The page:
Avi Issacharoff, The Times of Israel's Middle East analyst, fills the same role for Walla, the leading portal in Israel. He is also a guest commentator on many different radio shows and current affairs programs on television. Until 2012, he was a reporter and commentator on Arab affairs for the Haaretz newspaper. He also lectures on modern Palestinian history at Tel Aviv University, and is currently writing a script for an action-drama series for the Israeli satellite Television "YES." Born in Jerusalem, he graduated cum laude from Ben Gurion University with a B.A. in Middle Eastern studies and then earned his M.A. from Tel Aviv University on the same subject, also cum laude. A fluent Arabic speaker, Avi was the Middle East Affairs correspondent for Israeli Public Radio covering the Israeli-Palestinian conflict, the war in Iraq and the Arab countries between the years 2003-2006. Avi directed and edited short documentary films on Israeli television programs dealing with the Middle East. In 2002 he won the "best reporter" award for the "Israel Radio” for his coverage of the second intifada. In 2004, together with Amos Harel, he wrote "The Seventh War - How we won and why we lost the war with the Palestinians." A year later the book won an award from the Institute for Strategic Studies for containing the best research on security affairs in Israel. In 2008, Issacharoff and Harel published their second book, entitled "34 Days - The Story of the Second Lebanon War," which won the same prize.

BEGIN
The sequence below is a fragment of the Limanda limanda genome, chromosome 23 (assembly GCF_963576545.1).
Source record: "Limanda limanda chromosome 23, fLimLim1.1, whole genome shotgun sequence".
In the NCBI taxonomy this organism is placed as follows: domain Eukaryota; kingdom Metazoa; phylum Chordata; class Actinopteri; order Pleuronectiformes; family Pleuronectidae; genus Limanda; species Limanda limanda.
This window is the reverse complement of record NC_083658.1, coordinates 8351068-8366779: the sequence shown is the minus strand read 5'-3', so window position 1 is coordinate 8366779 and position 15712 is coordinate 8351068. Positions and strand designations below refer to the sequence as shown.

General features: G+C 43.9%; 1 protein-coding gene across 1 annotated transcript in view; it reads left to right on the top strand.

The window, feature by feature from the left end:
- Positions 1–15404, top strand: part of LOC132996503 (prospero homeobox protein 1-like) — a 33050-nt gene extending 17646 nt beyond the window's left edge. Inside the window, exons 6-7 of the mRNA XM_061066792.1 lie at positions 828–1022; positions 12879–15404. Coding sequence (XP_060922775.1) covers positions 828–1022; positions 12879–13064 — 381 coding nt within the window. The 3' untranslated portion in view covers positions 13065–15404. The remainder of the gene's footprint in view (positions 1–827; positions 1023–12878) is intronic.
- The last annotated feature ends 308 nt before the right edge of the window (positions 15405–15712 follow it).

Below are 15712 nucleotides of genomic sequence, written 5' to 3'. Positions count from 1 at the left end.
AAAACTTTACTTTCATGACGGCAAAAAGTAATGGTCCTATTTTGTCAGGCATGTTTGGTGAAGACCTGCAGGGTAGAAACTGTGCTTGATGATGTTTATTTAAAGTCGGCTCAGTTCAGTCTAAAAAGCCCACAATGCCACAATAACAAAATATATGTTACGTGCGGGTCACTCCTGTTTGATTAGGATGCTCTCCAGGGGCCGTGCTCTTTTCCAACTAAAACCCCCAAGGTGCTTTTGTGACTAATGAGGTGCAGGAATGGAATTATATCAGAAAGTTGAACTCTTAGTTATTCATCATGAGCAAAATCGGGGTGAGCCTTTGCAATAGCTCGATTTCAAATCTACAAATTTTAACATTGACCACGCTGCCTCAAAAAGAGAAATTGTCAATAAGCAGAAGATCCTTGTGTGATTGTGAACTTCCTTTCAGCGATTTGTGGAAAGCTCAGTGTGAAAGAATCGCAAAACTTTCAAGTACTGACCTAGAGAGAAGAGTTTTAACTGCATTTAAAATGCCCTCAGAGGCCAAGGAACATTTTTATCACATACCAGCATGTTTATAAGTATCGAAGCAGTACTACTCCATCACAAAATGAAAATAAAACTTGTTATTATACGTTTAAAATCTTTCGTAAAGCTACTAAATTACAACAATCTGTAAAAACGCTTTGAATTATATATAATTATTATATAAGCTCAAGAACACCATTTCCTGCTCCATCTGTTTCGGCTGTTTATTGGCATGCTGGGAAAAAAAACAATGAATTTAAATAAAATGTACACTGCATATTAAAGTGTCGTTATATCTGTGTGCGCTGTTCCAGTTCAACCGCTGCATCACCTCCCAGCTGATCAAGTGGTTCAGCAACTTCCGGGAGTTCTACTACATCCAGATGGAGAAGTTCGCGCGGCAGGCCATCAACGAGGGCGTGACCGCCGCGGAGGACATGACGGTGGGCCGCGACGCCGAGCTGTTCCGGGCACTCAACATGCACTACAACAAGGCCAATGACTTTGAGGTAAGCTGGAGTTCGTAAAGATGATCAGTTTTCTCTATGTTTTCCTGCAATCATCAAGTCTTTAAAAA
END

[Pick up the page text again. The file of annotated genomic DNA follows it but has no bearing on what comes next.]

Information Officer for the Office of the High Commissioner for Human Rights Rolando Gomez holds the report of the Commission of Inquiry on the 2014 Gaza conflict next to Commission chairperson Mary McGowan Davis, center, and Commission member Doudou Diene during a press conference on their report on June 22, 2015 at the United Nations Office in Geneva. (AFP / FABRICE COFFRINI)
The UN report on Operation Protective Edge is far from surprising, offering no far-reaching conclusions. As expected, the report blamed Israel and the “Palestinian organizations” for possible war crimes. The UN didn’t reveal any findings that weren’t already known, or expose any startling discoveries.
Hundreds of Palestinian children were indeed killed in last summer’s war, and the Palestinian organizations, led by Hamas, fired thousands of rockets at Israeli cities.
The bottom line, and most salient fact, is absent from this report: Israel did not initiate the war and was primarily focused on stopping Hamas’s rocket fire. From nearly day one, Israel agreed to stop the fighting, but Hamas insisted on continuing the rocket fire from within residential areas, knowing that it would carry a heavy price. This price — the sizable death toll — was not only anticipated by the terror group, but welcomed. The Gazan rulers knew that the international condemnation of Israel would come, and this report proves that.
What is surprising is the hysterical statements by members of Israel’s parliament about the UN report, that don’t necessarily have anything to do with its contents. Rather than be satisfied by Prime Minister Benjamin Netanyahu’s reaction, politicians from across the political spectrum got caught up in the game of “who will respond more quickly and more forcefully.” The comments by those Israeli personalities won’t change the international public opinion against Israel. The UN will continue to antagonize Israel.